GUELPH, ON (April 19, 2022) – The Guelph Humane Society (GHS) is asking for the public’s assistance in relation to a cat found in the west end of Guelph late Thursday.
A buff-coloured tabby was found in a cat carrier, in a ditch near Whitelaw and Fife by someone passing by. The ditch was full of water, and so the cat was soaked and freezing. This individual removed the carrier from the ditch and called GHS to report it.
“The normal body temperature for a cat is around 38 or 39 degrees Celsius,” says Lisa Veit, Interim Executive Director at GHS. “This poor cat was hovering around 34 degrees when he came into our care. It was a cold and rainy night, and I have no doubt that he would have died that evening if someone hadn’t walked by and saw him.”
The cat, who is male, neutered, and believed to be around 2-5 years old, received immediate veterinary care and was found to be hypothermic and actively shivering. He was also found to have three broken teeth and abrasions all around his nose – presumably because he was struggling to get out of the carrier. GHS staff say the cat, who they are calling Kingo, was heavily saturated and became obsessed with trying to clean himself after getting out of the carrier.
“The cat was very distressed when he came into our care, as the situation was very traumatizing for him,” says Samantha Westphal, Animal Care Manager at GHS. “It’s been difficult for our team to consider what would have happened had he not been found and come into our care.”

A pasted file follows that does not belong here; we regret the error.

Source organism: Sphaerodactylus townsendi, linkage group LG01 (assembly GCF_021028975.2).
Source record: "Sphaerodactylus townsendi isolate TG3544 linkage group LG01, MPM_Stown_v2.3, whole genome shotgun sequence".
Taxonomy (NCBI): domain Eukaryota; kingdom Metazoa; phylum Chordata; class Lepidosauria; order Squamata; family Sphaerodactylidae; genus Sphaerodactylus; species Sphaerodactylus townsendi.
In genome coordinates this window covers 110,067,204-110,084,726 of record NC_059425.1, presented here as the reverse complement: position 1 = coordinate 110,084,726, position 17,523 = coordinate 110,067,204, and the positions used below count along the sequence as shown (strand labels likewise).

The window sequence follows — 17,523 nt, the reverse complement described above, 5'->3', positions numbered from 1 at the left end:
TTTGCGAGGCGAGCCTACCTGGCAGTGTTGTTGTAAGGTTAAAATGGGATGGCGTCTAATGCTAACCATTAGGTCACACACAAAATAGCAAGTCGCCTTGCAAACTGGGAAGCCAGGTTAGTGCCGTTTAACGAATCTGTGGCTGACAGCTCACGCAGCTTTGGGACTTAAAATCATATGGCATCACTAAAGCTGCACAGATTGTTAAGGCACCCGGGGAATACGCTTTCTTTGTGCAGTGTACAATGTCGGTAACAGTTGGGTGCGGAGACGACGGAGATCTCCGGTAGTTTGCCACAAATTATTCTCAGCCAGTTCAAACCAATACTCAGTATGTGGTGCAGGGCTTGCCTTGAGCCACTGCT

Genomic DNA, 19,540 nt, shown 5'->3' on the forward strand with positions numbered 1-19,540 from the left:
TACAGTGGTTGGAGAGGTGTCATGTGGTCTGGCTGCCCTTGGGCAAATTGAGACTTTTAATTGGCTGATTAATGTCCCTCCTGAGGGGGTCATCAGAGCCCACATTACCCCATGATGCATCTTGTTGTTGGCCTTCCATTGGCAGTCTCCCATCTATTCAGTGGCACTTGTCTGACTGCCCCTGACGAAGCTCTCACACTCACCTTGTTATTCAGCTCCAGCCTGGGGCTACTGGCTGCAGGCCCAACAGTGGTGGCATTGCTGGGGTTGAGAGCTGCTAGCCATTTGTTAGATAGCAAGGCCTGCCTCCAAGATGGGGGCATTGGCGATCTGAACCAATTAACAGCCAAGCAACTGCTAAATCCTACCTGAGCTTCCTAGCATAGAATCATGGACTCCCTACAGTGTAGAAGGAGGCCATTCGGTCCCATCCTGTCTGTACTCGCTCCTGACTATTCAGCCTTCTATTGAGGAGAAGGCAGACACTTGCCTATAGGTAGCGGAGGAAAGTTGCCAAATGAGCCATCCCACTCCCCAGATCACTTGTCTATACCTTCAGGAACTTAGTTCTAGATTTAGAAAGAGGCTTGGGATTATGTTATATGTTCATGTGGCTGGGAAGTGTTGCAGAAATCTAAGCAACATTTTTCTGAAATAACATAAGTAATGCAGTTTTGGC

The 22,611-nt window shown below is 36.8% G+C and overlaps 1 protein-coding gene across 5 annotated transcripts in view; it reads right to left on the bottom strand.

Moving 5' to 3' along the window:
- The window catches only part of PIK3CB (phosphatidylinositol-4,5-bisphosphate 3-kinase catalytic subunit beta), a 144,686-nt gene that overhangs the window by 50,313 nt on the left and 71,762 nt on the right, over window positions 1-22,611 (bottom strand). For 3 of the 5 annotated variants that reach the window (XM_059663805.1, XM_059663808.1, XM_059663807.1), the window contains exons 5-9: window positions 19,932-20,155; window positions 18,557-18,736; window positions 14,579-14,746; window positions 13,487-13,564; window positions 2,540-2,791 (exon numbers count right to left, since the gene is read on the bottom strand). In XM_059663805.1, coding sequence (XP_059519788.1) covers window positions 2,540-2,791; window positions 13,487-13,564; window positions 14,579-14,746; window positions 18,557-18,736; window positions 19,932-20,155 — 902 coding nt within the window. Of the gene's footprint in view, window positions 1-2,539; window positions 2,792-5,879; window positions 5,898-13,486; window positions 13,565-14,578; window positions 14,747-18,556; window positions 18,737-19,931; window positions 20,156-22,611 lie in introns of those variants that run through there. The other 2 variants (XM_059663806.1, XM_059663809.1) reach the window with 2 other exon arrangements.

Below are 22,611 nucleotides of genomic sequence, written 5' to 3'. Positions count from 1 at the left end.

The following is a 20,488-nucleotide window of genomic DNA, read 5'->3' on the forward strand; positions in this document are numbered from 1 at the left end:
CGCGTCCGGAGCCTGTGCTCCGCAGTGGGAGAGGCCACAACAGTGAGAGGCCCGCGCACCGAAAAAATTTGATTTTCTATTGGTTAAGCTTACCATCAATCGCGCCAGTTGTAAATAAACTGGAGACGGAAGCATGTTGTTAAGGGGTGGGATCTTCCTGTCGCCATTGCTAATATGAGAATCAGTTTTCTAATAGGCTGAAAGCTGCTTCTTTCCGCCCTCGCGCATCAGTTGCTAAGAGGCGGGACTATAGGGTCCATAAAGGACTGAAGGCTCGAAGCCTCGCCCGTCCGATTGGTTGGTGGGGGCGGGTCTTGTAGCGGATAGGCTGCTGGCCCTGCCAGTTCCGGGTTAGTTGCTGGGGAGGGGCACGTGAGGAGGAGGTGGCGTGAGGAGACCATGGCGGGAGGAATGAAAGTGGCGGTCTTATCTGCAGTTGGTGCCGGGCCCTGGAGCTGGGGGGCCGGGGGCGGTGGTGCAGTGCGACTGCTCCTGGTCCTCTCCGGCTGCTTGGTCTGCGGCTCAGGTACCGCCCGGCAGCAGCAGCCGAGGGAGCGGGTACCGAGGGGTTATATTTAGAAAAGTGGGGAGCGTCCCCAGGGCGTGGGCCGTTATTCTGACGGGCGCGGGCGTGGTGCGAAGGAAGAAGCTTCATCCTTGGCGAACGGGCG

GHS does not know if an owner abandoned the cat, or if someone else – such as a disgruntled neighbour – could be behind this horrendous act. Either way, the team at GHS is looking for answers.
“In order for an investigation by Provincial Animal Welfare Services to occur, we need more information,” adds Veit. “If someone knows this cat, if anyone saw anything, please call us or email us so that we can try to find some answers about why this happened.”
Veit also stresses that abandoning an animal should never happen.
“We had three other cases of animals being abandoned in Guelph this weekend, which we are actively gathering more information about,” Veit says. “This unfortunately happens all too often, and it’s unacceptable. If you can no longer care for an animal, please call us to arrange a surrender or other assistance. Companion animals should never be left to fend for themselves, trapped in a carrier no less.”
GHS also offers an Emergency Boarding program, providing individuals and families who have animals and are experiencing urgent, short term, emergency situations, temporary shelter for their animals while they make further arrangements.
If you have any information on Kingo, you can call GHS at 519-824-3091, or email firstname.lastname@example.org.
As for Kingo, he is doing very well after his ordeal. GHS staff say he is a “perfect boy,” and is very sweet and affectionate.
“He really is a very affectionate cat,” Veit says. “He’s here with us at the shelter, and we are enjoying getting to know him. We will make sure he finds his Happy Tail when he’s ready to find a home.”
About the Guelph Humane Society
The Guelph Humane Society advocates for all animals, and in particular those animals whose lives it can influence, through care, education, community support, protection, and leadership. Founded in 1893, the Guelph Humane Society provides care and shelter for approximately 3,000 homeless, stray, injured and abused animals each year in Guelph and Wellington County. GHS is a registered charitable, non-profit organization that does not receive government funding. Visit www.guelphhumane.ca to discover more.
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